The Internet Kills Journalism, Vol. 379

Nasty old Internet:

Smith, who grew up in the Chicago area, joined Tribune Co. in 1977 in its finance department and, over time, served in a variety of roles including chief financial officer and senior vice president of development.

His first turn as Chicago Tribune publisher was from 1997 to 2005, before which time he was publisher of Tribune Co.’s South Florida Sun-Sentinel. He re-assumed the reins of the Chicago Tribune when David Hiller was transferred to become publisher of the Los Angeles Times.

“There’s been a lot of chaos in the world and in the company in the time he’s been publisher, and he’s navigated it with tremendous skill and calm,” Chicago Tribune Editor Ann Marie Lipinski said.

A document filed in March with the Securities and Exchange Commission shows that Smith will exit Tribune Co. with severance and other benefits of $4.7 million and a payment of $2.1 million to settle up his ownership stake in the privatized Tribune Co.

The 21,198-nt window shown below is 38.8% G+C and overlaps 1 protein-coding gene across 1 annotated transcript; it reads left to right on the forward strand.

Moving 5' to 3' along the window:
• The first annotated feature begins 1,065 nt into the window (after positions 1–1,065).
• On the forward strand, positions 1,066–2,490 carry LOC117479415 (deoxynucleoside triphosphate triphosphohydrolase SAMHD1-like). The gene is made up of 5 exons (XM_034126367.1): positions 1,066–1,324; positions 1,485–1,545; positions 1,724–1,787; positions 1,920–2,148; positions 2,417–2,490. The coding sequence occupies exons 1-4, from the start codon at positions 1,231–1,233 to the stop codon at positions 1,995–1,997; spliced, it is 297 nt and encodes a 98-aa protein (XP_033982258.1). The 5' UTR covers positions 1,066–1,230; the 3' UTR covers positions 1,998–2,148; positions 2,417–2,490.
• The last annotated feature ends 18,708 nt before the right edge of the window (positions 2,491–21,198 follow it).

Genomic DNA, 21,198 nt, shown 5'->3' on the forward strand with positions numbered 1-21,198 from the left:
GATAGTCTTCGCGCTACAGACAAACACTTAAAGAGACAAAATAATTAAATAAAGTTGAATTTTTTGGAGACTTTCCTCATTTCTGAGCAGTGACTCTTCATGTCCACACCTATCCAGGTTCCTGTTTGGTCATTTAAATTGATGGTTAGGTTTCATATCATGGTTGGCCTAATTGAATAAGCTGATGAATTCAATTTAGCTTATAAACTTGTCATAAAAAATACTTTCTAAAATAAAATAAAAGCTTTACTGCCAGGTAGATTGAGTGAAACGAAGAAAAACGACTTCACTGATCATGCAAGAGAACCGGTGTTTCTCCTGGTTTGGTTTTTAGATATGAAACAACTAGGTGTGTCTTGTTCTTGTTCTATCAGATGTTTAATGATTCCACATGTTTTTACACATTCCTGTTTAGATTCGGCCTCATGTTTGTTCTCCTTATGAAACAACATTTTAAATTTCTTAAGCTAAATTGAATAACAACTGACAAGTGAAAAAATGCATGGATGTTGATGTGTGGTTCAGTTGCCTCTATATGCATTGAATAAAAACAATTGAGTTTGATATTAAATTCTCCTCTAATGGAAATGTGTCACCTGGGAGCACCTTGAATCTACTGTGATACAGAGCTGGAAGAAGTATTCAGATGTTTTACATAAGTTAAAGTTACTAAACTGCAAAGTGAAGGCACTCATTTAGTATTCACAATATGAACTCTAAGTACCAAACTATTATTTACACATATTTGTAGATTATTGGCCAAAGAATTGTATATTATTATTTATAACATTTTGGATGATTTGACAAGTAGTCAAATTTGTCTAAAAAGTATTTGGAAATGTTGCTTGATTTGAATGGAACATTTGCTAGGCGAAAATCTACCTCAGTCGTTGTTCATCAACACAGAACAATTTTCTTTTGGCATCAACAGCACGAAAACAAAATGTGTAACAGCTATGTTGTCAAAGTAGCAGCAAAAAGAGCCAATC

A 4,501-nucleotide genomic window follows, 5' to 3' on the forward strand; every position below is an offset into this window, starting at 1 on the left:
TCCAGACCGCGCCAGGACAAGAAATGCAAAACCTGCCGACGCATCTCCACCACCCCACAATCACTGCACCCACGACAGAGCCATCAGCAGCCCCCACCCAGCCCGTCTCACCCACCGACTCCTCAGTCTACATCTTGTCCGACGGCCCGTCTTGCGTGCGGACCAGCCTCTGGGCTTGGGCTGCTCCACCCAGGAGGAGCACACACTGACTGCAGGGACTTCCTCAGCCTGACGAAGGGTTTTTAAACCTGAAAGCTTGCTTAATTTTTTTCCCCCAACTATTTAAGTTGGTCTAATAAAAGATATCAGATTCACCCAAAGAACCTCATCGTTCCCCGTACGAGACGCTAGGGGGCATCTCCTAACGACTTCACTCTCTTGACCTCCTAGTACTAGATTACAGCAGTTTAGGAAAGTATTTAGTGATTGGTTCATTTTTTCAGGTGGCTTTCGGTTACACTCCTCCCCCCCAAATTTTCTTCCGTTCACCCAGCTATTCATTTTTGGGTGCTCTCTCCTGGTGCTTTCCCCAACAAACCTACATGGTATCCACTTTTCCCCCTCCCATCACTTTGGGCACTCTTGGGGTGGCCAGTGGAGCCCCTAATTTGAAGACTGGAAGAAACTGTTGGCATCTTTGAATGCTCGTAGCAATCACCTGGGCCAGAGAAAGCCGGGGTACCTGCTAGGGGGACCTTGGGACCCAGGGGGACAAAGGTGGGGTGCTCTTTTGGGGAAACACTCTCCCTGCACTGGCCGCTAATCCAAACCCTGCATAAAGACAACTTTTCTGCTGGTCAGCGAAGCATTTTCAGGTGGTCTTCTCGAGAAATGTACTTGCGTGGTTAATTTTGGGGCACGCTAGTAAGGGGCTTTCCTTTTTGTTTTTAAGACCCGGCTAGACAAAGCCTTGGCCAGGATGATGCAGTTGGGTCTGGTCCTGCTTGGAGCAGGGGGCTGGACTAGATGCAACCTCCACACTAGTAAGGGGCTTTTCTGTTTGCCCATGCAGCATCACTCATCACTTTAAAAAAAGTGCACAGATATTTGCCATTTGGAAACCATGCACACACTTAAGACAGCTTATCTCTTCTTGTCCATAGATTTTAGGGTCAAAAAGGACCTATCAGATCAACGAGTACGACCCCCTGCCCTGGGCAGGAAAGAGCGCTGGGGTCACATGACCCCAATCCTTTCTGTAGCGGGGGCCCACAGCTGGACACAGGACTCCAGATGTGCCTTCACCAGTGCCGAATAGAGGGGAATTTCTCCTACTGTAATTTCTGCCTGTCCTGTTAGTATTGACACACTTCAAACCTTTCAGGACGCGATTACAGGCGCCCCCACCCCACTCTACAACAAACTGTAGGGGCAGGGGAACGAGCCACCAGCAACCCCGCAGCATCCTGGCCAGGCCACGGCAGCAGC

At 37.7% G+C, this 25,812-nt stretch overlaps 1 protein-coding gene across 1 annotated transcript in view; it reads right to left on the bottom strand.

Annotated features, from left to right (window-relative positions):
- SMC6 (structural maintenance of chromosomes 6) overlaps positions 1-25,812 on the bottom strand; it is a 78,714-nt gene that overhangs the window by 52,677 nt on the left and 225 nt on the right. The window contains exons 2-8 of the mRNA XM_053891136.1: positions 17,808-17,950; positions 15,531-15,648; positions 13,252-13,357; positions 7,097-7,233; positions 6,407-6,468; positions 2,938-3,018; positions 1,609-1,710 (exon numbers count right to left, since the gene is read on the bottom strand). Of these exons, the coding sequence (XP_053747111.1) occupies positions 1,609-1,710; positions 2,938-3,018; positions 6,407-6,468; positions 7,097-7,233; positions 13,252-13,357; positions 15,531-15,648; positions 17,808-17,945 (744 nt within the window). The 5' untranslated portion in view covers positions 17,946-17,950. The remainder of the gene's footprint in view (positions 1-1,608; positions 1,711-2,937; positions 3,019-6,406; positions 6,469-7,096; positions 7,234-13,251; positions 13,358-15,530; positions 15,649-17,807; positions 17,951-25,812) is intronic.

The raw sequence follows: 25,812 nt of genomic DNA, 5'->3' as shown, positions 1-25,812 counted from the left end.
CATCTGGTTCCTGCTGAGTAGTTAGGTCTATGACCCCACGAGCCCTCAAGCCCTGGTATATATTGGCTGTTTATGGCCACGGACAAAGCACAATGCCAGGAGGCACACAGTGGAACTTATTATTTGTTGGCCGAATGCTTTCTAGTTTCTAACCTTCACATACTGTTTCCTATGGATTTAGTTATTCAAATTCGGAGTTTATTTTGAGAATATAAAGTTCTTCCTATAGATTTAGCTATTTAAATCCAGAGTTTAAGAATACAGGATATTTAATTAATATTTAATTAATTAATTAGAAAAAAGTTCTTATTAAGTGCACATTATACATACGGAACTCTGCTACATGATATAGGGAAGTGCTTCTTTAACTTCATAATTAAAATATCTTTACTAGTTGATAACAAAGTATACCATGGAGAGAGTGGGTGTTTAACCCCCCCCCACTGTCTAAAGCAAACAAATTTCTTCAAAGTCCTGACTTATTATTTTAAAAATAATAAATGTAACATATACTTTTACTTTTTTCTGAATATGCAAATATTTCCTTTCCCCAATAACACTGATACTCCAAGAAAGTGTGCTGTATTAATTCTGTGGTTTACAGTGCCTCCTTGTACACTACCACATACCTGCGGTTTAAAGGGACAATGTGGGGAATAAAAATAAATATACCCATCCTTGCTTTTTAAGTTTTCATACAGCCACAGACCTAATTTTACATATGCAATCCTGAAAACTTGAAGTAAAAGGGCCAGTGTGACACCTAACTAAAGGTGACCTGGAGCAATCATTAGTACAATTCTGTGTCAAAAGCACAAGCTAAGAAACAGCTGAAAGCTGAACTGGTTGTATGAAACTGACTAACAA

The company will also provide a “gross-up” benefit estimated in the document at $2.6 million to cover any extra taxes Smith might incur as a result of the severance deal.

A.

3 thoughts on “The Internet Kills Journalism, Vol. 379

  1. Well I’m not jealous of Mr. Smith. When I quit working I got a similar severance package, slightly smaller, I will admit, but the 6 months of pay minus vacation days already taken, minus taxes, minus benefits, etc. really came in handy for a couple of weeks. And, it didn’t kill my company either, but they did go bankrupt a very few years later, so maybe my golden parachute really did kill them.

  2. hop, I’m not saying such severance packages don’t ever make sense, especially when payouts of benefits are involved, but when you’ve gutted and skullfucked journalism the way the Tribune has, and told reporters at its papers that there’s no money for X Y or Z related to journalism, walking away with almost 5 million bucks is kind of tacky.
    It just makes me crazy that “times are tight” never seems to apply to the execs who run these news corpses, who obviously have not done a great job if times are tight, but then are rewarded nevertheless. $4.7 million is a lot of journalism.
    A.

Comments are closed.